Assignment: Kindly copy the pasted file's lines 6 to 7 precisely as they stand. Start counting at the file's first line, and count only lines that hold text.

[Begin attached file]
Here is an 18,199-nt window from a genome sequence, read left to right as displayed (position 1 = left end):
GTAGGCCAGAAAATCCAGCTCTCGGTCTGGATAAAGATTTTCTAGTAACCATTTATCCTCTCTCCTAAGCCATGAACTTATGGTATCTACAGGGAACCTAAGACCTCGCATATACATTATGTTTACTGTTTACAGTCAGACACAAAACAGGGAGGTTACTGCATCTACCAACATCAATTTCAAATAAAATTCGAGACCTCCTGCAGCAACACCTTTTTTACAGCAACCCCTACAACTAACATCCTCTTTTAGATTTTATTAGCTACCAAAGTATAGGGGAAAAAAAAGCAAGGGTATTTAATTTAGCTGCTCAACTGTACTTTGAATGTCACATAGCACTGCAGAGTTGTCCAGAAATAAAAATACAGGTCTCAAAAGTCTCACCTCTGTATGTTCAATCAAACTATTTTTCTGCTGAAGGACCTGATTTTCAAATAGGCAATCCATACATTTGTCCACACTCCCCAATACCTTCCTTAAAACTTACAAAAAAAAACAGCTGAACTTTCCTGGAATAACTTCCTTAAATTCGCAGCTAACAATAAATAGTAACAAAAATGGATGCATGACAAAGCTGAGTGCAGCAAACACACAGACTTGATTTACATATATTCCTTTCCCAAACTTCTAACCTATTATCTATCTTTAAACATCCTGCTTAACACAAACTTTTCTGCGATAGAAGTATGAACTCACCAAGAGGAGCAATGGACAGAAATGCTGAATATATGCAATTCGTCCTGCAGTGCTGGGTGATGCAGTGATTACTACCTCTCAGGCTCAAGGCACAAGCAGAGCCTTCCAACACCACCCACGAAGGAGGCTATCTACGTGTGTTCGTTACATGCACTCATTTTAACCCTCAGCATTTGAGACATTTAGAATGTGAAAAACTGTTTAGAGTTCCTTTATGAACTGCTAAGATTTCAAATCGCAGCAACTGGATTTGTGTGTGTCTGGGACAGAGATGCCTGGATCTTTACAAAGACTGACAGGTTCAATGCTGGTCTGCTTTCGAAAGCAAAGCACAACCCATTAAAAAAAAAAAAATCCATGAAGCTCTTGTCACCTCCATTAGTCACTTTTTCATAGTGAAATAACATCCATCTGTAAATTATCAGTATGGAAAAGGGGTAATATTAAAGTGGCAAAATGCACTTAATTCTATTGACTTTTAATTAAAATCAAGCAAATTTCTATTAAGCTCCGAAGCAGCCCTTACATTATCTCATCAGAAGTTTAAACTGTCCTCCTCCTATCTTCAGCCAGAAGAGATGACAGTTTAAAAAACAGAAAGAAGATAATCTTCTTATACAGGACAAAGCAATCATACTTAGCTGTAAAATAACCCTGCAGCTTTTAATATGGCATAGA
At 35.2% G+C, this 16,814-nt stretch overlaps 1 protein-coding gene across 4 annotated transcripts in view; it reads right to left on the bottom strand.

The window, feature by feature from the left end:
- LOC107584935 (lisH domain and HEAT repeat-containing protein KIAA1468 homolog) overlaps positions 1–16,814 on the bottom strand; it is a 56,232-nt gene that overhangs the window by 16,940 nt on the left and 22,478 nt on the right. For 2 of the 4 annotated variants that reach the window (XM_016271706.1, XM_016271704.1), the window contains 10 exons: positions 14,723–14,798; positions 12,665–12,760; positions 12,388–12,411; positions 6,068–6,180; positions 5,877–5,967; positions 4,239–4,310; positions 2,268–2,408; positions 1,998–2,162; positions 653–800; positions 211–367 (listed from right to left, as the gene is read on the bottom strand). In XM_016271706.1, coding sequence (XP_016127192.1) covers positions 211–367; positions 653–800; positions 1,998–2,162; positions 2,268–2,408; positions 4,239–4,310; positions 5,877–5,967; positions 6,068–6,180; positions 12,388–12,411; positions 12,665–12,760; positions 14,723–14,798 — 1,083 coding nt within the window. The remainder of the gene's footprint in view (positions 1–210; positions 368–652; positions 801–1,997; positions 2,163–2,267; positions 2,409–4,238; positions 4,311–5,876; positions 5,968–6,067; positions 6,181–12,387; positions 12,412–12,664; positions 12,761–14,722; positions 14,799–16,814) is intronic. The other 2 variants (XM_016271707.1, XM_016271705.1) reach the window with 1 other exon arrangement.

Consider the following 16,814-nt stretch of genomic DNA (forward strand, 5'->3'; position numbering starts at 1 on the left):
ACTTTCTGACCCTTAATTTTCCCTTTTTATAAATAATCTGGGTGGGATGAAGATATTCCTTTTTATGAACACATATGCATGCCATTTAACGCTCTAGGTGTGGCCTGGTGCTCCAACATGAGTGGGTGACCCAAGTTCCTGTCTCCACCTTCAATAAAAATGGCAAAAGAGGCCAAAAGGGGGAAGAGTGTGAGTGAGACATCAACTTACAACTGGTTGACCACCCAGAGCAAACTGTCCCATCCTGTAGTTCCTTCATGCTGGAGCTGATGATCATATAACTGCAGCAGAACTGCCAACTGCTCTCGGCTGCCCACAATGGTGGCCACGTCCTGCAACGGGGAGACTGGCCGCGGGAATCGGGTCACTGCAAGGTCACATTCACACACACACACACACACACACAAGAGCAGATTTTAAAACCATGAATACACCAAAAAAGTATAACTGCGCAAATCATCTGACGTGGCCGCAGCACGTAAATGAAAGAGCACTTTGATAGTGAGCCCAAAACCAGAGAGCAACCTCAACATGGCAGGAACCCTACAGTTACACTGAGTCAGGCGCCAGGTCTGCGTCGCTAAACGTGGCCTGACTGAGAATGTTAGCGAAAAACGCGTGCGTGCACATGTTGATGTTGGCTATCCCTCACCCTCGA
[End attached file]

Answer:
Consider the following 16,814-nt stretch of genomic DNA (forward strand, 5'->3'; position numbering starts at 1 on the left):
ACTTTCTGACCCTTAATTTTCCCTTTTTATAAATAATCTGGGTGGGATGAAGATATTCCTTTTTATGAACACATATGCATGCCATTTAACGCTCTAGGTGTGGCCTGGTGCTCCAACATGAGTGGGTGACCCAAGTTCCTGTCTCCACCTTCAATAAAAATGGCAAAAGAGGCCAAAAGGGGGAAGAGTGTGAGTGAGACATCAACTTACAACTGGTTGACCACCCAGAGCAAACTGTCCCATCCTGTAGTTCCTTCATGCTGGAGCTGATGATCATATAACTGCAGCAGAACTGCCAACTGCTCTCGGCTGCCCACAATGGTGGCCACGTCCTGCAACGGGGAGACTGGCCGCGGGAATCGGGTCACTGCAAGGTCACATTCACACACACACACACACACACACAAGAGCAGATTTTAAAACCATGAATACACCAAAAAAGTATAACTGCGCAAATCATCTGACGTGGCCGCAGCACGTAAATGAAAGAGCACTTTGATAGTGAGCCCAAAACCAGAGAGCAACCTCAACATGGCAGGAACCCTACAGTTACACTGAGTCAGGCGCCAGGTCTGCGTCGCTAAACGTGGCCTGACTGAGAATGTTAGCGAAAAACGCGTGCGTGCACATGTTGATGTTGGCTATCCCTCACCCTCGA